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Rate cuts tipped to ‘boost’ GDP if global risks temper

Moody’s has backed the Reserve Bank’s monetary policy adjustment, adding that it expects the monetary policy boost to help revive the floundering domestic economy.

Earlier this month, the Reserve Bank of Australia’s (RBA) monetary policy board decided to decrease the official cash rate for the first time since August 2016, cutting it by 25bps, from 1.5 per cent to a new record low of 1.25 per cent

Following the announcement, RBA governor Philip Lowe noted that “at its core”, the board’s decision to cut rates was made to “support employment growth and to provide greater confidence that inflation will be consistent with the medium-term target”.

The reduction elicited an immediate response from the market, with several lenders, including the big four banks, passing on the 25bps decrease – either partly or in full – to mortgage customers.

Economist at Moody’s Analytics, Katrina Ell, highlighted the need for monetary policy stimulus, pointing to lower than expected GDP figures, driven by weakness in key economic indicators.

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“The Australian economy is travelling in a slow lane,” she said. “GDP growth is forecast at 2 per cent in 2019, potentially its weakest annual expansion since 2009 and following 2.8 per cent in 2018.”

She continued: “Consumption is an important weak spot and makes up around 60 per cent of GDP.

“The housing market correction, weak wage growth, and stubborn spare capacity in the labour market are contributors.”

Ms Ell said she expects the RBA to cut rates by a cumulative 50bps before the end of the year (with the possibility of a third reduction), which she said would “play an increased role” in 2019 by “lifting domestic demand”.

“The combination of increased monetary policy stimulus, expectations of the housing market reaching a trough in the third quarter of 2019, and fiscal policy playing a relatively supportive role including via income tax cuts should boost GDP growth to 2.8 per cent in 2020,” Ms Ell said.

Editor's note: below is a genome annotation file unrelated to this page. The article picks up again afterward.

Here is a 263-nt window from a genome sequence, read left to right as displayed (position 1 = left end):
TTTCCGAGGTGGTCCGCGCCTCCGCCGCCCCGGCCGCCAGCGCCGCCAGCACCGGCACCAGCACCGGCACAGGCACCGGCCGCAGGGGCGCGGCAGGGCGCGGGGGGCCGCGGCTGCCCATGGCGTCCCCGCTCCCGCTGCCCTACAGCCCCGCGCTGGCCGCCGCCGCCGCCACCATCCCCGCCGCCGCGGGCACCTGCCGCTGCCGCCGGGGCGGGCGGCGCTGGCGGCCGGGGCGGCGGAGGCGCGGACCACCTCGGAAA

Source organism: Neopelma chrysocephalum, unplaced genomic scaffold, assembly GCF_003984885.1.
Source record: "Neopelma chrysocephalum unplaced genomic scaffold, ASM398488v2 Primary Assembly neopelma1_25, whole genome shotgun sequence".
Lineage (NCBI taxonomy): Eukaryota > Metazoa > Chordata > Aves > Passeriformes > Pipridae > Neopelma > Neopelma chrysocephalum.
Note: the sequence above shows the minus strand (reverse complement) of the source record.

However, the economist pointed to external risks, which may offset any benefits of domestic stimulus.  

“Downside risks plague the forecast through 2020, especially from the geopolitical ructions offshore including the US-Canada trade war,” Ms Ell said.

“Further escalation would hurt global growth, and Australia wouldn’t be immune.”

Treasurer Josh Frydenberg has also acknowledged the “international” challenges, which could pose a threat to the domestic economy, with others, including AMP chief economist Shane Oliver, flagging recessionary risks associated with global economic instability. 

Fears of a looming recession have prompted some observers, including the CEO of neobank Xinja, Eric Wilson, to encourage borrowers to pocket mortgage rate cuts passed on following the RBAs adjustment, to help build a buffer against downside risks. 

[Related: ‘Triple tailwinds’ could double mortgage growth]

Rate cuts tipped to ‘boost’ GDP if global risks temper
Moody's
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